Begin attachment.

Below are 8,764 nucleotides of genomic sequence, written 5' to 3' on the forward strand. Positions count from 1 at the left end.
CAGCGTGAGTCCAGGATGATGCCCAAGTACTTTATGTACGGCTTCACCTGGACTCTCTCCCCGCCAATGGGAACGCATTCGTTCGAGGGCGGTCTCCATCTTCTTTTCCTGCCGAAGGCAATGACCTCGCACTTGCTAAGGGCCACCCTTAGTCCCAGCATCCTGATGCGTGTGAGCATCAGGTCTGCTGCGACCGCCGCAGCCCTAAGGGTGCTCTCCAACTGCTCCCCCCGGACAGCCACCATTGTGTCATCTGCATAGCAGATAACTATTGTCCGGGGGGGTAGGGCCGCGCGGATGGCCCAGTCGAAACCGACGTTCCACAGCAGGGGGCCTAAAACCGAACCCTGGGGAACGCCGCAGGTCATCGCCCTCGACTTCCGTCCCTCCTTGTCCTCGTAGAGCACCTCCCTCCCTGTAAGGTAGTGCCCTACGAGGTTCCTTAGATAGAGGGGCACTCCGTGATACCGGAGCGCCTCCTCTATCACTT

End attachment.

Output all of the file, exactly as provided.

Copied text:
Below are 8,764 nucleotides of genomic sequence, written 5' to 3' on the forward strand. Positions count from 1 at the left end.
CAGCGTGAGTCCAGGATGATGCCCAAGTACTTTATGTACGGCTTCACCTGGACTCTCTCCCCGCCAATGGGAACGCATTCGTTCGAGGGCGGTCTCCATCTTCTTTTCCTGCCGAAGGCAATGACCTCGCACTTGCTAAGGGCCACCCTTAGTCCCAGCATCCTGATGCGTGTGAGCATCAGGTCTGCTGCGACCGCCGCAGCCCTAAGGGTGCTCTCCAACTGCTCCCCCCGGACAGCCACCATTGTGTCATCTGCATAGCAGATAACTATTGTCCGGGGGGGTAGGGCCGCGCGGATGGCCCAGTCGAAACCGACGTTCCACAGCAGGGGGCCTAAAACCGAACCCTGGGGAACGCCGCAGGTCATCGCCCTCGACTTCCGTCCCTCCTTGTCCTCGTAGAGCACCTCCCTCCCTGTAAGGTAGTGCCCTACGAGGTTCCTTAGATAGAGGGGCACTCCGTGATACCGGAGCGCCTCCTCTATCACTT